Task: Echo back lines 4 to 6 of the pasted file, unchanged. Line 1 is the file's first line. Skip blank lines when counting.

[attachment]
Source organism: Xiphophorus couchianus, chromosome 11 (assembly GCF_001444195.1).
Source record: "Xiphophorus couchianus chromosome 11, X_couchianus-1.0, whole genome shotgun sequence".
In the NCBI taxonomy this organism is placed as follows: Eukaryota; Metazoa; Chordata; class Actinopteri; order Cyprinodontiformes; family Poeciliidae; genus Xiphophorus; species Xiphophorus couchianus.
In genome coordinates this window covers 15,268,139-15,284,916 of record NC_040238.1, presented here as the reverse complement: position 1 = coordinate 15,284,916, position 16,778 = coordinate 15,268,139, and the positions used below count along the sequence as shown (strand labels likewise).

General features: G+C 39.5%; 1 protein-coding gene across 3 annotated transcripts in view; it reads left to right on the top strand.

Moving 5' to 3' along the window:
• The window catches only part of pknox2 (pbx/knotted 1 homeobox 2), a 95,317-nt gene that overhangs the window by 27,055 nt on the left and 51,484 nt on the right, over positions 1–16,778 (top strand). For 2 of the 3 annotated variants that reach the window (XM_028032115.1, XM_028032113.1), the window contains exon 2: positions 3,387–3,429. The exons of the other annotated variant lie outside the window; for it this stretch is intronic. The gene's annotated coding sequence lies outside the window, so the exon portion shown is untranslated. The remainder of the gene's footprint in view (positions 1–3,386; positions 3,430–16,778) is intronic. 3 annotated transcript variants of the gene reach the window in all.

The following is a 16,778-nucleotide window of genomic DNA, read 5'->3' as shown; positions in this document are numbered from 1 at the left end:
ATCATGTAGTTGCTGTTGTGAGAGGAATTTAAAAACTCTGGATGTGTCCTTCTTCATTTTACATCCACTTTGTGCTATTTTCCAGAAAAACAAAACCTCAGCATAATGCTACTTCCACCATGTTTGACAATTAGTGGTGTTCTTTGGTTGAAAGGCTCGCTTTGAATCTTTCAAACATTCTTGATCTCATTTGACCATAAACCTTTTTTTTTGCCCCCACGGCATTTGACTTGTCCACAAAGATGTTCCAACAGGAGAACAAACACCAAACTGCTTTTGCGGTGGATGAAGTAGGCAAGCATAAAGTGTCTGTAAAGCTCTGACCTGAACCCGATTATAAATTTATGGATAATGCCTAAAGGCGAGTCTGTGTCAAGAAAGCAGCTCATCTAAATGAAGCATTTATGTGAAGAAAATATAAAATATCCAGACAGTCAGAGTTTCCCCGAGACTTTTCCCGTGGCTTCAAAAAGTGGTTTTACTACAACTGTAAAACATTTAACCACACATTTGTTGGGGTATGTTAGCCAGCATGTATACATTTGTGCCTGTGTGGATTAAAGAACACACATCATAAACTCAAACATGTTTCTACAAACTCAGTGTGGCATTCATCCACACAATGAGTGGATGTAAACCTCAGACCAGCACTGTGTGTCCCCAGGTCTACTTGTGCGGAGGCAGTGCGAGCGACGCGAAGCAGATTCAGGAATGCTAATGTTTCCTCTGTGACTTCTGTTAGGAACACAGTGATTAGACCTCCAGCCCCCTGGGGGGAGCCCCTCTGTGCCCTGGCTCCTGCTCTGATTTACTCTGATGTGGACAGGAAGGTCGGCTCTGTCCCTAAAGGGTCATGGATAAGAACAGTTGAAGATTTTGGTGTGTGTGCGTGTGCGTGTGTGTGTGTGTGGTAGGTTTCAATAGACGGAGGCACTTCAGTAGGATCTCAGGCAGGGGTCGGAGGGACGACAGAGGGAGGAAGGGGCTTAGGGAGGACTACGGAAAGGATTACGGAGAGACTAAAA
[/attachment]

In genome coordinates this window covers 15,268,139-15,284,916 of record NC_040238.1, presented here as the reverse complement: position 1 = coordinate 15,284,916, position 16,778 = coordinate 15,268,139, and the positions used below count along the sequence as shown (strand labels likewise).

General features: G+C 39.5%; 1 protein-coding gene across 3 annotated transcripts in view; it reads left to right on the top strand.

Moving 5' to 3' along the window: